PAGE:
Low socioeconomic status may increase the risk of central obesity in incoming university students in Taiwan

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Abstract

Background: Obesity is related to social disparity. The objective of the study was to evaluate different indicators of parental SES with the association of central obesity in young adult Taiwanese students. Methods: This study was cross-sectionally designed and a total of 4552 subjects were recruited. Each subject completed a self-administrated questionnaire and received anthropometric and laboratory measurements. The indicators of SES in study subjects included parental education, occupation, household incomes, childhood and current index of social position (ISP), measured according to the modified Hollingshead's ISP. Central obesity was defined as waist circumference ≥90 cm in men and ≥80 cm in women. Results: The prevalence of central obesity was 10.7% in this study. When compared to subjects with normal waist circumferences, subjects with central obesity were older, had a higher BMI, both systolic and diastolic blood pressure, a higher proportion of male gender, family history of diabetes and hypertension, alcohol consumption habit, and a higher proportion of low current household income, current parental blue collar occupational level, and lower current and childhood parental ISP level. Multivariate analysis showed the current parental household income and ISP were significantly higher indicators of risk of central obesity after adjustment for possible confounding factors. The odds ratios were 1.26 and 1.30, respectively. Conclusions: Our results showed that low household income and current ISP were independently associated with the risk of central obesity. Therefore, young adults with low SES should be an important target group for prevention and management of central obesity in school health promotion programs.

Original languageEnglish
JournalObesity Research and Clinical Practice
Volume8
Issue number3
DOIs
Publication statusPublished - 2014 Jan 1

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Abdominal Obesity
Taiwan
Social Class
Students
Waist Circumference
Young Adult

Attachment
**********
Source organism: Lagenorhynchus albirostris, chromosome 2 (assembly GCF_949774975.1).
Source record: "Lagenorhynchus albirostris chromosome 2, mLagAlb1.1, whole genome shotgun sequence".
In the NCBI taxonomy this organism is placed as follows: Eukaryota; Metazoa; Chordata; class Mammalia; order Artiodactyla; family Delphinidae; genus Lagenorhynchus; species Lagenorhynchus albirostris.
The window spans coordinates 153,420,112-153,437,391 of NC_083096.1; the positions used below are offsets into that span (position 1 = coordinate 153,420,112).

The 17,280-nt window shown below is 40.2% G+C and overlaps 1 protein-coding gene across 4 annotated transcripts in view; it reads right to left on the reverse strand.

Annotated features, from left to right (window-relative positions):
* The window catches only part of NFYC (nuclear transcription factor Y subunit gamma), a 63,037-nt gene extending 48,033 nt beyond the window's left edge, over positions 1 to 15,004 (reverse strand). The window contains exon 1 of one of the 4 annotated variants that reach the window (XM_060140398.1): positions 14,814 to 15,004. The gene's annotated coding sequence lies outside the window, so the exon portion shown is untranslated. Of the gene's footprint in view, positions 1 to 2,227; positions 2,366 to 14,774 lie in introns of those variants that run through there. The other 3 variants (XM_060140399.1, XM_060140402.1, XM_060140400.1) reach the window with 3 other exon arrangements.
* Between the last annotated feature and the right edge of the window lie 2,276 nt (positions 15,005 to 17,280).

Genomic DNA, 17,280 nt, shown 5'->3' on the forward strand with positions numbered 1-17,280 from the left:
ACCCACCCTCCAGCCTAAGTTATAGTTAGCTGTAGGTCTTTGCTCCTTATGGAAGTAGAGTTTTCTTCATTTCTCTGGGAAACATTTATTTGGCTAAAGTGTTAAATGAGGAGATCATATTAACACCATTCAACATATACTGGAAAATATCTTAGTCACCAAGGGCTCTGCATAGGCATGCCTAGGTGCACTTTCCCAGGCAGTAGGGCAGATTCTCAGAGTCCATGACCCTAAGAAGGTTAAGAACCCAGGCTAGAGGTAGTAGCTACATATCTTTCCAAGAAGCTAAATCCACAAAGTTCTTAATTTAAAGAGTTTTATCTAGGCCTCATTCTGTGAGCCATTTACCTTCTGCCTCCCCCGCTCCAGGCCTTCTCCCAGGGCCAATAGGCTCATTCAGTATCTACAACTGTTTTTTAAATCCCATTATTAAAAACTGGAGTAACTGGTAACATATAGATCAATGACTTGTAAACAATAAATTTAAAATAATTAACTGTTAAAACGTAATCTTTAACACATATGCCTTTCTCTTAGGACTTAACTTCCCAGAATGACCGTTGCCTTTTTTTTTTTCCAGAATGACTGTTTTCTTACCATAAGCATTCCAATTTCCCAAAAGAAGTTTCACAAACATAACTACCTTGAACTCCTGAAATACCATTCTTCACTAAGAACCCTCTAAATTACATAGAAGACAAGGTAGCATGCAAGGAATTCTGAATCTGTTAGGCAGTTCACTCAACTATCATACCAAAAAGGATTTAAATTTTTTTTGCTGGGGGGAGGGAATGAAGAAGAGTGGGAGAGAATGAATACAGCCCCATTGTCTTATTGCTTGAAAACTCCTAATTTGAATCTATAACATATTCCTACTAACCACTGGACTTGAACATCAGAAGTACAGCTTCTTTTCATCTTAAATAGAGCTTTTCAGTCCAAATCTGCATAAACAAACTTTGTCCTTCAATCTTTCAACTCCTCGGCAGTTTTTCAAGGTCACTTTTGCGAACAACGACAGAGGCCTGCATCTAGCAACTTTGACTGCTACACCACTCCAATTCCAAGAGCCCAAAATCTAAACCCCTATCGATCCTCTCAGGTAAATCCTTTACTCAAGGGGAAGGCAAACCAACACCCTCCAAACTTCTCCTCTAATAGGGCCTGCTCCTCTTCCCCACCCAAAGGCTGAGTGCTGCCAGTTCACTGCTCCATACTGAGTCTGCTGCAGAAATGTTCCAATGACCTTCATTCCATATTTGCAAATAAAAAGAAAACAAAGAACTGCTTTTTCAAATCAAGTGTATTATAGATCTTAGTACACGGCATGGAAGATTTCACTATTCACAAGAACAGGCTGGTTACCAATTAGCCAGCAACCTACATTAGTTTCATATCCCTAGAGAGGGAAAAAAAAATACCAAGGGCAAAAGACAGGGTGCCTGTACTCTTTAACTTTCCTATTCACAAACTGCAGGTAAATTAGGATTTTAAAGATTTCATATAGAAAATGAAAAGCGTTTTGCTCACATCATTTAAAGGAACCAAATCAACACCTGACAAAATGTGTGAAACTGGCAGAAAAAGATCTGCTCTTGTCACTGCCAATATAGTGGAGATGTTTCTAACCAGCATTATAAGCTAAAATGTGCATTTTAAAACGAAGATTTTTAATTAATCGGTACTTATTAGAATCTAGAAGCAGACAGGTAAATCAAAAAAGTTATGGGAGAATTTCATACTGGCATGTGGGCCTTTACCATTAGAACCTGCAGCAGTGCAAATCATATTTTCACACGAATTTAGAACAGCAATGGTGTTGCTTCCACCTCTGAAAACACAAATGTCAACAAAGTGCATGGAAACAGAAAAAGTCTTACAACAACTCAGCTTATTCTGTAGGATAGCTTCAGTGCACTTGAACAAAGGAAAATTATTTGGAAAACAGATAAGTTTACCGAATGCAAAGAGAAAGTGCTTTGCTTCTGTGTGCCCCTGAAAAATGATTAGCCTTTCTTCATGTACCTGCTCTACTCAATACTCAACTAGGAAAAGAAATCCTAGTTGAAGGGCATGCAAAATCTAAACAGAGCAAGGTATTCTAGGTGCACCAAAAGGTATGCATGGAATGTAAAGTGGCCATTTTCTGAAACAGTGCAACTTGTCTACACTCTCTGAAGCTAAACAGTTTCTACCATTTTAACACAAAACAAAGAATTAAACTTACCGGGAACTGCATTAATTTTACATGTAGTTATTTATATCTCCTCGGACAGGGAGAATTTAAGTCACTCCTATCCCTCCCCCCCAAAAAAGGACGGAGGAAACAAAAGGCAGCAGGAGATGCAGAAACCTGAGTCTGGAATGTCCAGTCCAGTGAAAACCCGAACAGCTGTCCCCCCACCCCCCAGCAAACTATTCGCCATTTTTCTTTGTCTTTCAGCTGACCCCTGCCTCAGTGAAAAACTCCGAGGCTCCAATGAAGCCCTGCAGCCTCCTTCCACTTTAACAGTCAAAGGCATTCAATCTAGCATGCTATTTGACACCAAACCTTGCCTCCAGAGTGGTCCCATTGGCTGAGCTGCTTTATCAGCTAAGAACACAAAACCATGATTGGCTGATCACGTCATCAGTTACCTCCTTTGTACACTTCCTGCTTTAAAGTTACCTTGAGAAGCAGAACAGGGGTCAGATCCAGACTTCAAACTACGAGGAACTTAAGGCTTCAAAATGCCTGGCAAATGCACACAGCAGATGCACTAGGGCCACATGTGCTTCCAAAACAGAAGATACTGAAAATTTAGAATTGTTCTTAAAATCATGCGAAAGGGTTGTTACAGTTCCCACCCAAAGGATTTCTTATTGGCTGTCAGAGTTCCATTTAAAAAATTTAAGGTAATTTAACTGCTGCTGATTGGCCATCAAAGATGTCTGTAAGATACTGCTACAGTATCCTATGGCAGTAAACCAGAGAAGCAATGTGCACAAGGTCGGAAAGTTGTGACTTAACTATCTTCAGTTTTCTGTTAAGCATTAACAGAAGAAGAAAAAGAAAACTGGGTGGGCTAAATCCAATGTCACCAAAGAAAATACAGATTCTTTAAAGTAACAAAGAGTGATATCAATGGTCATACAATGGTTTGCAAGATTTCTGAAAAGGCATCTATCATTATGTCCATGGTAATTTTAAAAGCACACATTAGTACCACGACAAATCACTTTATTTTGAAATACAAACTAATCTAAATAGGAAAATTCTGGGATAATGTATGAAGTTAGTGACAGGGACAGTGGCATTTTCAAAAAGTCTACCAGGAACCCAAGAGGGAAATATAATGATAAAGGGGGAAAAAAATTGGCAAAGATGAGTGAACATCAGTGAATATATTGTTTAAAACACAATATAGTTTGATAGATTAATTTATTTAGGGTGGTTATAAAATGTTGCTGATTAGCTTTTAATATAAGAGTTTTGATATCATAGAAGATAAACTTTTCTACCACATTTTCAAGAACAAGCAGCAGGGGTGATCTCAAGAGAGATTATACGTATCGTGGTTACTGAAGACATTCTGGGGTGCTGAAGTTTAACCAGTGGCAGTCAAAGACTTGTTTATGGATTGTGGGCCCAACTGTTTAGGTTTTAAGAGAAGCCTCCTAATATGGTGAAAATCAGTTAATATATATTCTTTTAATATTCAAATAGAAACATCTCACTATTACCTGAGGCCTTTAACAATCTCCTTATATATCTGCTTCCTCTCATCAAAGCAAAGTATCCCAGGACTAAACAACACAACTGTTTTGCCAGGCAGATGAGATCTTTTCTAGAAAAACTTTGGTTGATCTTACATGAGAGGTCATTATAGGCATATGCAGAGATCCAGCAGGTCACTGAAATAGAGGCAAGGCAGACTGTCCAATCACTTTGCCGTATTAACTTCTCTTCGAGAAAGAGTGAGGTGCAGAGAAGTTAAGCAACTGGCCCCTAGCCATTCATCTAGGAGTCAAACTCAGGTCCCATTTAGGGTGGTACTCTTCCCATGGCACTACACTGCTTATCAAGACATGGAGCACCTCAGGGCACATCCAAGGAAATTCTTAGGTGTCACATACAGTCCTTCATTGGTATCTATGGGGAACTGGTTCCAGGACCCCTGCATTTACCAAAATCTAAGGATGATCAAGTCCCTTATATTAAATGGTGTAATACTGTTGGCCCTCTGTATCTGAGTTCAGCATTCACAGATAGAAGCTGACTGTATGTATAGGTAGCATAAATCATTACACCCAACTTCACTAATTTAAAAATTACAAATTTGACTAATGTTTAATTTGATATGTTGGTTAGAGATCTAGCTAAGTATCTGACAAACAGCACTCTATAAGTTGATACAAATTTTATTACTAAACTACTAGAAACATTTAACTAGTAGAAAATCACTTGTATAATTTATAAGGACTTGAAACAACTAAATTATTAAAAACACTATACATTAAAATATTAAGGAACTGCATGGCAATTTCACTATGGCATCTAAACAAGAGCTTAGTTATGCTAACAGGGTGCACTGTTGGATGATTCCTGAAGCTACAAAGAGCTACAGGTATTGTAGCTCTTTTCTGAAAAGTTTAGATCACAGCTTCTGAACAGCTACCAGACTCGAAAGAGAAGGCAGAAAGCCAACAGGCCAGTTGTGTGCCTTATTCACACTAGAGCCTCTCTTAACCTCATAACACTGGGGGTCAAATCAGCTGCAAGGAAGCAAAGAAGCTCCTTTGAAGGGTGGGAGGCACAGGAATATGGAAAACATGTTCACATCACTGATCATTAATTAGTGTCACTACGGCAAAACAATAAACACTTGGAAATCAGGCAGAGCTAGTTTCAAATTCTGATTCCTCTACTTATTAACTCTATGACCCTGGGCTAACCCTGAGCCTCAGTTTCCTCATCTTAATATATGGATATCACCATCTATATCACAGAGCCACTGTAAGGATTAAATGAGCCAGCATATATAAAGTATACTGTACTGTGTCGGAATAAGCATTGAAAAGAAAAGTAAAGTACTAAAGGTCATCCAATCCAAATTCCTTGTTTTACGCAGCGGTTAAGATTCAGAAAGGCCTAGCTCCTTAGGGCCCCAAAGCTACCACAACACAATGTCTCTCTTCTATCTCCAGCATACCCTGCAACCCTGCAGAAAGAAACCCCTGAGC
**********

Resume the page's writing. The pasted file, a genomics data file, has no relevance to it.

Blood Pressure
School Health Services
Occupations
Alcohol Drinking
Habits
Multivariate Analysis
Obesity
Odds Ratio
Hypertension
Education

All Science Journal Classification (ASJC) codes

  • Endocrinology, Diabetes and Metabolism
  • Nutrition and Dietetics

Cite this

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title = "Low socioeconomic status may increase the risk of central obesity in incoming university students in Taiwan",
abstract = "Background: Obesity is related to social disparity. The objective of the study was to evaluate different indicators of parental SES with the association of central obesity in young adult Taiwanese students. Methods: This study was cross-sectionally designed and a total of 4552 subjects were recruited. Each subject completed a self-administrated questionnaire and received anthropometric and laboratory measurements. The indicators of SES in study subjects included parental education, occupation, household incomes, childhood and current index of social position (ISP), measured according to the modified Hollingshead's ISP. Central obesity was defined as waist circumference ≥90 cm in men and ≥80 cm in women. Results: The prevalence of central obesity was 10.7{\%} in this study. When compared to subjects with normal waist circumferences, subjects with central obesity were older, had a higher BMI, both systolic and diastolic blood pressure, a higher proportion of male gender, family history of diabetes and hypertension, alcohol consumption habit, and a higher proportion of low current household income, current parental blue collar occupational level, and lower current and childhood parental ISP level. Multivariate analysis showed the current parental household income and ISP were significantly higher indicators of risk of central obesity after adjustment for possible confounding factors. The odds ratios were 1.26 and 1.30, respectively. Conclusions: Our results showed that low household income and current ISP were independently associated with the risk of central obesity. Therefore, young adults with low SES should be an important target group for prevention and management of central obesity in school health promotion programs.",